There's nothing that dictates you must use Flex when writing an AIR application. Furthermore I think you can google "any word here" sucks and find people who will agree, there's a lot of complaining on the internet. Depending on what you're trying to develop Flex can be a great platform for building on top of, that said if you already have a library of pure AS3 components that you believe will better serve your purpose then you can go right ahead and use those. Also take note that Flex is in the process of being migrated from Adobe to Apache, and as of Flex version 3 has been open source aside from the data-visualization (aka charting and the advanced data grid) which is also going to be open sourced and the source could be previously obtained using an extraction jar utility provided with the premium builder. So anything you don't like about the framework, also referred to as things that suck, you can fix, and if you become a contributor once the apache project is finalized you can contribute your fix and get others contributions.
Flex components generally are generally built so most of them can be used in all currently potential contexts, that is on the desktop or on any mobile device. The controls and other APIs included as part of Flex make this work easier in my opinion but don't stop you in any way from writing your own components (if you so choose you can use the framework for most things and write components the old way and make it work, however the framework has life-cycles that aren't inherent in AS3 or the player run-time itself). Keep in mind Flex is just another AS3 framework but it's one that's been worked on by Adobe engineers who have access to the player code as well as well as the flash player teams expertise.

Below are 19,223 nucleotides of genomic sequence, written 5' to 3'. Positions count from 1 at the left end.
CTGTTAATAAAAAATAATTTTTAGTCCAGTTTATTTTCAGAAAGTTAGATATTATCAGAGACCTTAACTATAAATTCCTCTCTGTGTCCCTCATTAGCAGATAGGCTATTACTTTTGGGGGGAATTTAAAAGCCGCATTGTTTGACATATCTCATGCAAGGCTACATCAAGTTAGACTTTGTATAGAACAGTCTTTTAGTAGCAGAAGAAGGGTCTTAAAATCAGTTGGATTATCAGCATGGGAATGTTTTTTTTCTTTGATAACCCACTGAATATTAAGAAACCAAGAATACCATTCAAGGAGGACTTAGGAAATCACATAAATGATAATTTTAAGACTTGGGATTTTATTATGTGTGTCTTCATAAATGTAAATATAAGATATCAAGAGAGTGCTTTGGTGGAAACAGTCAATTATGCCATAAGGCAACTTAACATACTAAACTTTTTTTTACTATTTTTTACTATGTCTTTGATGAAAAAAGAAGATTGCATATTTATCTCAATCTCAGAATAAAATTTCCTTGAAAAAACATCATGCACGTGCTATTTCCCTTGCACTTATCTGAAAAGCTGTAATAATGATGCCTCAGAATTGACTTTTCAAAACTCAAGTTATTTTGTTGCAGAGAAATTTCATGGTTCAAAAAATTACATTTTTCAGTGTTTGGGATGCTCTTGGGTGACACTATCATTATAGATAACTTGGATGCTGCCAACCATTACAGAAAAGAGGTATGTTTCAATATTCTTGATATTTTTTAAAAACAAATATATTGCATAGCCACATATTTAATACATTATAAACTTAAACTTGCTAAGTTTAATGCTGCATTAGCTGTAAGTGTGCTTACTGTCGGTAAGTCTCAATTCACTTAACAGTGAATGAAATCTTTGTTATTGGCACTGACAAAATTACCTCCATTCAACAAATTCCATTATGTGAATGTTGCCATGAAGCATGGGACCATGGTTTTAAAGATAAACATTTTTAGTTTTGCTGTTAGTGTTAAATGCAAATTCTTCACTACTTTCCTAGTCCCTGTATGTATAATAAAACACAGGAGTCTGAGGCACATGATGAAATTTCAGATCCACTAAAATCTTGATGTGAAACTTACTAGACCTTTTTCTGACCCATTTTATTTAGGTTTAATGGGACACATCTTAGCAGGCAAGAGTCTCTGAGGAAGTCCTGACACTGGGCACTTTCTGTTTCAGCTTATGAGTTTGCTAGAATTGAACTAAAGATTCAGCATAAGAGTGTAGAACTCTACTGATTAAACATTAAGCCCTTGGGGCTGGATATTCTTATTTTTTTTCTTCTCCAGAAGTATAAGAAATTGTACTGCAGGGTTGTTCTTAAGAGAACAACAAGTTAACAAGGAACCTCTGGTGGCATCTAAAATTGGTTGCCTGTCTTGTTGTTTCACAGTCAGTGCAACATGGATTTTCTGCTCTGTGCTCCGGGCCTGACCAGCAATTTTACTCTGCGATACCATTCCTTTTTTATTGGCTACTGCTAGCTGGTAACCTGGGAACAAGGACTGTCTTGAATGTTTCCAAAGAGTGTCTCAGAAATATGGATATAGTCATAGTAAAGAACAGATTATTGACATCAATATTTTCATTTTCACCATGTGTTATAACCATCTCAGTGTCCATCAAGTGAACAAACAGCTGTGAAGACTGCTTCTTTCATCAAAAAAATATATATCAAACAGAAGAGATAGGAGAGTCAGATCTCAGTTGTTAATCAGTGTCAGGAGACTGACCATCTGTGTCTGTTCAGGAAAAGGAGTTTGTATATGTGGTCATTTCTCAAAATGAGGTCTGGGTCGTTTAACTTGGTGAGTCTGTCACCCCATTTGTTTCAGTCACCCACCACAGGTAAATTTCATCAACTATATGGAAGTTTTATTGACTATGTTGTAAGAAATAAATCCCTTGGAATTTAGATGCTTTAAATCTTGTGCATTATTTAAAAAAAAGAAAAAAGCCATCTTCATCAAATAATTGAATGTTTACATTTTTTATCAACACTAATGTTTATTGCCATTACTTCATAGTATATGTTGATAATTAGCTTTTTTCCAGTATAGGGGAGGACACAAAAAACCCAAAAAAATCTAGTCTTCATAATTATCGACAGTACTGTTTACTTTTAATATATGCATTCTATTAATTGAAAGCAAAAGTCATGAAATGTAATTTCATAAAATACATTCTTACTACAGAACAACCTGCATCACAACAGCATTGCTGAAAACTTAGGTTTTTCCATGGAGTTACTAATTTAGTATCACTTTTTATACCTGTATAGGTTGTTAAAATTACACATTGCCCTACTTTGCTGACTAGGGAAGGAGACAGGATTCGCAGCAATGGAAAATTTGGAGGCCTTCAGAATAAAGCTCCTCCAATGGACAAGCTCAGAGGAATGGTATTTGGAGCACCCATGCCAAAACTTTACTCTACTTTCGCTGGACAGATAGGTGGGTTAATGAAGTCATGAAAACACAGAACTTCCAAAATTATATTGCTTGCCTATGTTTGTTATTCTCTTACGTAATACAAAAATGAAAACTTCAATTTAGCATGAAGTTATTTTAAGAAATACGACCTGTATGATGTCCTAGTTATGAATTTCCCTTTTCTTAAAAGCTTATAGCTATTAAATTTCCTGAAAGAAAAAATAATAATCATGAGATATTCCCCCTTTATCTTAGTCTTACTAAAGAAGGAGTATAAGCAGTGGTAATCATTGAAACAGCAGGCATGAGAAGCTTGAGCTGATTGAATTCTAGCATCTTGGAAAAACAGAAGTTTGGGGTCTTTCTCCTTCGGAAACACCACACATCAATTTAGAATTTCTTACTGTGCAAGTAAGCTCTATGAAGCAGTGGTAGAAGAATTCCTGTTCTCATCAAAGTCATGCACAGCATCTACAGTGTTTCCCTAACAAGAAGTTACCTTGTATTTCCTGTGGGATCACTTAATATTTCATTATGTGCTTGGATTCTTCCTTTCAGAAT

I agree with the statement Flex sucks as much as I agree with the statement, jack-hammer's suck. Sure working with a jack-hammer isn't the most relaxing pleasant experience, and takes some time to get used to, but try breaking up concrete without one and you might appreciate it, hopefully the analogy makes sense to you. I'm not saying you always need a jack-hammer (ie nailing up paintings) but sometimes it makes more sense than a hammer (breaking up concrete). Choose the right tool for the job.
I'm working on a small game and doing it as a pure AS3 project wrapped in AIR for deployment to mobile, so I'm not saying always use Flex, I'm saying you should try to understand it's place and what components/features it offers then determine if you'll benefit from using it or not (you can always say you don't need it but that doesn't mean you'd be better off without it). And yes to some degree Adobe was undoubtedly trying to push extra tooling/technology at devs since that is in part how they make money.